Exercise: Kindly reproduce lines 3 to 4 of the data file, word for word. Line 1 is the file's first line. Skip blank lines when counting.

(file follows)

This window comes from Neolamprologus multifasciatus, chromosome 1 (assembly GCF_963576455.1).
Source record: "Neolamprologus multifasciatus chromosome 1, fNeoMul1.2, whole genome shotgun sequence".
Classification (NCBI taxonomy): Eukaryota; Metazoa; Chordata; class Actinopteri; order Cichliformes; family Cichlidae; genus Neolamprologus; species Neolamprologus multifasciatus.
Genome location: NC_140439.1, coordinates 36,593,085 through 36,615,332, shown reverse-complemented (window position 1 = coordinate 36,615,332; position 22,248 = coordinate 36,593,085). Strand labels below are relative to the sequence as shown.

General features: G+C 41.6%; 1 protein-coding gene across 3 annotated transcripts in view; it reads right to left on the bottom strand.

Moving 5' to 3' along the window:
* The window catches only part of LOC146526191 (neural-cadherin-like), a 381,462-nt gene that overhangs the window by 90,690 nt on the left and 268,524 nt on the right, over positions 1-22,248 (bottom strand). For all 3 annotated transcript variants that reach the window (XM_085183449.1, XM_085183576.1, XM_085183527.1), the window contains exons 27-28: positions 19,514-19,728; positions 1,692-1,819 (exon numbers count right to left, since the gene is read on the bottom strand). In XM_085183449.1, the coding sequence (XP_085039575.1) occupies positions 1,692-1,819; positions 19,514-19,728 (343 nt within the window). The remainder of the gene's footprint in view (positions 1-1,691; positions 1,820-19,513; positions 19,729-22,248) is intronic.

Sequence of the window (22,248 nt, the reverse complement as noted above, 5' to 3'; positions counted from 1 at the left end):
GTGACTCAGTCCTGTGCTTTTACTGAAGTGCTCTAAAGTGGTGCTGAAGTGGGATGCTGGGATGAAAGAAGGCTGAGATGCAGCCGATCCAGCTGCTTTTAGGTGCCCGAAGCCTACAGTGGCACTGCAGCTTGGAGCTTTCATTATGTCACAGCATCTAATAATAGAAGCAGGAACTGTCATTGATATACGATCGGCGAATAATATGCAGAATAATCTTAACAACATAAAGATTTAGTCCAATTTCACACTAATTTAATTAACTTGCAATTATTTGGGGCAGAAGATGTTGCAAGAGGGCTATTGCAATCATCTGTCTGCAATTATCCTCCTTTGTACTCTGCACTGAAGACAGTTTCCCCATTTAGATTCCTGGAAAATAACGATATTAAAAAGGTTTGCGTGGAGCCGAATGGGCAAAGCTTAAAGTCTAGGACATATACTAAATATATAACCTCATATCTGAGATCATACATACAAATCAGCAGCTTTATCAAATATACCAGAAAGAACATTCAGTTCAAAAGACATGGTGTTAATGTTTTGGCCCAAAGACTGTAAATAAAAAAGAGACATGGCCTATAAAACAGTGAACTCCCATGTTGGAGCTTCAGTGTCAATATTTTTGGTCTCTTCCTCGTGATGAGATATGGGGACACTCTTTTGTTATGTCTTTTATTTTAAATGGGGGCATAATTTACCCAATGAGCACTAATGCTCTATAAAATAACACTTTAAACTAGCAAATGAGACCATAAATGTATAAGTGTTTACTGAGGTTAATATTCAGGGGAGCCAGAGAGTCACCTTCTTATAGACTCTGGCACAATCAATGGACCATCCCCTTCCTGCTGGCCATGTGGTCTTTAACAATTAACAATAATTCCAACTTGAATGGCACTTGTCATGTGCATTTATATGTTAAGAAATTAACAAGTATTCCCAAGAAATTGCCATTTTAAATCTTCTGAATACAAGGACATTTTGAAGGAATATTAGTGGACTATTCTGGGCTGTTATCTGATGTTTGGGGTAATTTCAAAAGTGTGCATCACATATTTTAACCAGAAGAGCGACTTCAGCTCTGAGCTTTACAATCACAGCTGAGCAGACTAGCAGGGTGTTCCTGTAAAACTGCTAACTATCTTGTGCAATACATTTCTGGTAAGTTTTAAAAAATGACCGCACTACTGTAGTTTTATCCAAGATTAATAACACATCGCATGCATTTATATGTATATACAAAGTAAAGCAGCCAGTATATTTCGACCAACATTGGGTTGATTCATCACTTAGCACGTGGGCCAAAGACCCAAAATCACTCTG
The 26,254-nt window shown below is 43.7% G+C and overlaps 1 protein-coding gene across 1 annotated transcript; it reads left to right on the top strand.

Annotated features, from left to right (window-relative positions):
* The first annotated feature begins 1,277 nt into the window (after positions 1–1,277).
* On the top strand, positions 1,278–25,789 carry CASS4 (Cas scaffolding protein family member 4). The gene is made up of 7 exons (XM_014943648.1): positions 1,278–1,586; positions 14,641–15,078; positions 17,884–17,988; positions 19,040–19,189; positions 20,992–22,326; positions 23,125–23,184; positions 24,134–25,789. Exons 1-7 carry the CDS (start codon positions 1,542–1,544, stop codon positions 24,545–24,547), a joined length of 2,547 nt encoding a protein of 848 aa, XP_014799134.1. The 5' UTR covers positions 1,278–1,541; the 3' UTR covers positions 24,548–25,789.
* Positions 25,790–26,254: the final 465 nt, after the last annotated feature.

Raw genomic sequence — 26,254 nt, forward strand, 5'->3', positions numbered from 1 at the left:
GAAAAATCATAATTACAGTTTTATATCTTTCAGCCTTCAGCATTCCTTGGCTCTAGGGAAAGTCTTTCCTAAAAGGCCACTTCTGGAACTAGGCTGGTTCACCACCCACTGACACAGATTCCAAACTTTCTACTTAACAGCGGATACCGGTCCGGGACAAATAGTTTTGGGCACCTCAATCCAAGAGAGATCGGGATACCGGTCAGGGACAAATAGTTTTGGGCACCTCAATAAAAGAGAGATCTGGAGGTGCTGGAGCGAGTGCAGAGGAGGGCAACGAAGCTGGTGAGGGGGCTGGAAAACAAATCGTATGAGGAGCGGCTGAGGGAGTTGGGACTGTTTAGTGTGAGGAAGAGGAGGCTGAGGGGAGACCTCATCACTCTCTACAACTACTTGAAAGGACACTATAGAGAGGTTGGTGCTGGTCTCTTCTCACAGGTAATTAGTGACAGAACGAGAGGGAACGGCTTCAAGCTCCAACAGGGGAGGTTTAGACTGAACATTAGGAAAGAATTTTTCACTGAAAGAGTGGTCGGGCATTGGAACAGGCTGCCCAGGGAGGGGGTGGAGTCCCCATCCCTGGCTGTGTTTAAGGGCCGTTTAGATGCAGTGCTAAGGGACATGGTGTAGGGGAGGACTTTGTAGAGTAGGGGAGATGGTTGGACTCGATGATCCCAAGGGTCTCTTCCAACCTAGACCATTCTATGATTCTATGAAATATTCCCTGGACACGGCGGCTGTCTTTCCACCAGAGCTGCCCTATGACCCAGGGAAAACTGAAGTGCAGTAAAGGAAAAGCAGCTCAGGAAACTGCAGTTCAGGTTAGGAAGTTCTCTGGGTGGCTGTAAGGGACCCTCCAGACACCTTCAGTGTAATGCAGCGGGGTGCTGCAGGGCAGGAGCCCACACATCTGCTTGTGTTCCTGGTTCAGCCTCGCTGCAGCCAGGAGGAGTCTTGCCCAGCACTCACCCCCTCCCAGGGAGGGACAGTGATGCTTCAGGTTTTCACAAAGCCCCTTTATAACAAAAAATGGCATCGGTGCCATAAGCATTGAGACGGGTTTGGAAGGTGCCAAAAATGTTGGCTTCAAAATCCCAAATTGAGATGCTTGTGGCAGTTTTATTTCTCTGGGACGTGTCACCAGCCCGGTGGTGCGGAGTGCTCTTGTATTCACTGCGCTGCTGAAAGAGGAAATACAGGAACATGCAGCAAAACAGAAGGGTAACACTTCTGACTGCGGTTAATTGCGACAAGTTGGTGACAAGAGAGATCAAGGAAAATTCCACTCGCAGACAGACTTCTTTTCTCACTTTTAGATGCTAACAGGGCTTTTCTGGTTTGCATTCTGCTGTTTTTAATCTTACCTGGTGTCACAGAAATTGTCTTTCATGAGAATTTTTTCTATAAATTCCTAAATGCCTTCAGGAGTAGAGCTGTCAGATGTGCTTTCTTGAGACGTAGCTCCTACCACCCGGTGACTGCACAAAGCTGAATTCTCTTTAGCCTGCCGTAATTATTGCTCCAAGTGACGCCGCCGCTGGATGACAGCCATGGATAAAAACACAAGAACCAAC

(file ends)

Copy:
Classification (NCBI taxonomy): Eukaryota; Metazoa; Chordata; class Actinopteri; order Cichliformes; family Cichlidae; genus Neolamprologus; species Neolamprologus multifasciatus.
Genome location: NC_140439.1, coordinates 36,593,085 through 36,615,332, shown reverse-complemented (window position 1 = coordinate 36,615,332; position 22,248 = coordinate 36,593,085). Strand labels below are relative to the sequence as shown.